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County to expand availability of anti-overdose drug 

As the United States continues to struggle with an epidemic of opiate-related addiction and death, SLO County will seek to expand the availability of a drug that helps prevent overdoses.

At its upcoming Aug. 8 regular meeting, the county Board of Supervisors will consider accepting a $26,985 grant that will allow the county to provide hundreds of doses of Naloxone, a drug used to reverse opioid overdoses, in the form of a nasal spray. According to a report by SLO County Health Agency staff, the drug works almost immediately, has few known adverse side effects, and is not addictive.

click to enlarge FIGHTING OVERDOSES SLO County wants to expand the availability of naloxone nasal spray to prevent opioid-related overdoses and deaths. - FILE PHOTO
  • File Photo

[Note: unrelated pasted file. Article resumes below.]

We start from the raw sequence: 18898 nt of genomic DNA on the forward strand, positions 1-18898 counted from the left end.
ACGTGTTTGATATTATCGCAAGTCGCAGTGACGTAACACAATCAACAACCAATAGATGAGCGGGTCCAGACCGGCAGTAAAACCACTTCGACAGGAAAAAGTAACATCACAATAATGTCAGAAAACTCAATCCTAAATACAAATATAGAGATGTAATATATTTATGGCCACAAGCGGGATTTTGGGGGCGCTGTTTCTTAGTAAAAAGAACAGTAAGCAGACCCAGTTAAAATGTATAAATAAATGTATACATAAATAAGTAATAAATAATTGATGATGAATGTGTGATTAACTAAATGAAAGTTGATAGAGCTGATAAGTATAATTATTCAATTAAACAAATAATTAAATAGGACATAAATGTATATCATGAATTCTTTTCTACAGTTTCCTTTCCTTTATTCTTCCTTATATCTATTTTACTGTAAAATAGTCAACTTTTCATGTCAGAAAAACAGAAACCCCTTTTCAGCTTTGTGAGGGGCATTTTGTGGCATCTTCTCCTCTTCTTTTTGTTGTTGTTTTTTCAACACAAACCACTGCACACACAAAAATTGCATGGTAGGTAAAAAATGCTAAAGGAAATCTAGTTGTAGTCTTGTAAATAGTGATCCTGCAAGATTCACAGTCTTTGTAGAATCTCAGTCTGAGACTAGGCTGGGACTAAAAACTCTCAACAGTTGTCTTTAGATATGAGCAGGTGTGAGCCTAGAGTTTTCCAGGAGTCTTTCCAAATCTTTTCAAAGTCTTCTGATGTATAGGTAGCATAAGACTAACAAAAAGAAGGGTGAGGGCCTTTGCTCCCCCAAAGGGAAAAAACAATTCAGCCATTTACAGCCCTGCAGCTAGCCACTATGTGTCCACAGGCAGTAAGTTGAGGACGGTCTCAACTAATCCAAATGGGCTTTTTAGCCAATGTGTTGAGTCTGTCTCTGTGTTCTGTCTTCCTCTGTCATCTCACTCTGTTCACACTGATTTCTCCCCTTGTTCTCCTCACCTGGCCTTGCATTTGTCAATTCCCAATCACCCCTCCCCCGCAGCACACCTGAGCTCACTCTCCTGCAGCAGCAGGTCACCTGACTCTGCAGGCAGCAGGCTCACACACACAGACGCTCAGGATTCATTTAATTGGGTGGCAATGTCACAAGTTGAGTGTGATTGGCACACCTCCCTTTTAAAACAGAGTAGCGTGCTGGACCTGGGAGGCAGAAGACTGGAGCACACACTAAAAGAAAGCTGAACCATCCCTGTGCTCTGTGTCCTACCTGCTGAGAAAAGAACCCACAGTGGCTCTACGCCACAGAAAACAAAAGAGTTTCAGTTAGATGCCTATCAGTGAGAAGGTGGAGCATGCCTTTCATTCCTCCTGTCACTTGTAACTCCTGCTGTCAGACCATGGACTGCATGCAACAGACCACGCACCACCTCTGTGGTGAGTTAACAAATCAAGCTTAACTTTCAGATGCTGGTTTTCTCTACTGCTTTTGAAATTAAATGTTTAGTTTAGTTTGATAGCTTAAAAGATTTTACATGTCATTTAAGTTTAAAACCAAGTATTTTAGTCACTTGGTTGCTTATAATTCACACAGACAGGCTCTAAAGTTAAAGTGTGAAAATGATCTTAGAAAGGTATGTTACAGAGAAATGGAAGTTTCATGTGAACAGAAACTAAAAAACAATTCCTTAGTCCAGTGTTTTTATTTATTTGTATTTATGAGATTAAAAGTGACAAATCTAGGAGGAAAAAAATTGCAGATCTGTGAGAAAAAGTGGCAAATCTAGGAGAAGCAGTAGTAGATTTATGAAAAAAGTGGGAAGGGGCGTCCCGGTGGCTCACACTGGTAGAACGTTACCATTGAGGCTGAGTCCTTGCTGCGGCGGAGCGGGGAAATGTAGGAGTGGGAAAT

• FIGHTING OVERDOSES SLO County wants to expand the availability of naloxone nasal spray to prevent opioid-related overdoses and deaths.

Under the terms of the grant, 686 doses of Naloxone nasal spray will be distributed to the nonprofit Access Support Network, which will give out the drug to at-risk individuals as part of the organization's syringe exchange program. According to the county, the group will provide the doses to each individual who uses the exchange, as well as training on how to identify the signs of an overdose and how to use and administer the drug.

"While most professional first responders and emergency departments are equipped with naloxone, emergency service providers may not arrive in time to revive overdose victims," the county's report stated. "Trained and equipped bystanders such as friends, family, and other non-health care providers and drug users themselves can effectively respond and reverse an opioid overdose."

The funds will come from the California Department of Health's Safe and Active Communities grant program. In addition to the $26,985, the county would chip in $13,493 for the program.

SLO County is just one of many communities battling opioid addiction and overdoses. In 2015, the county saw 36 opioid-related deaths and local hospitals experienced 640 opioid-related emergency room visits the pervious year.

In response to the growing problem, the county formed a multi-agency Opioid Safety Coalition to study and provide strategies to tackle the opioid epidemic within SLO County. Δ


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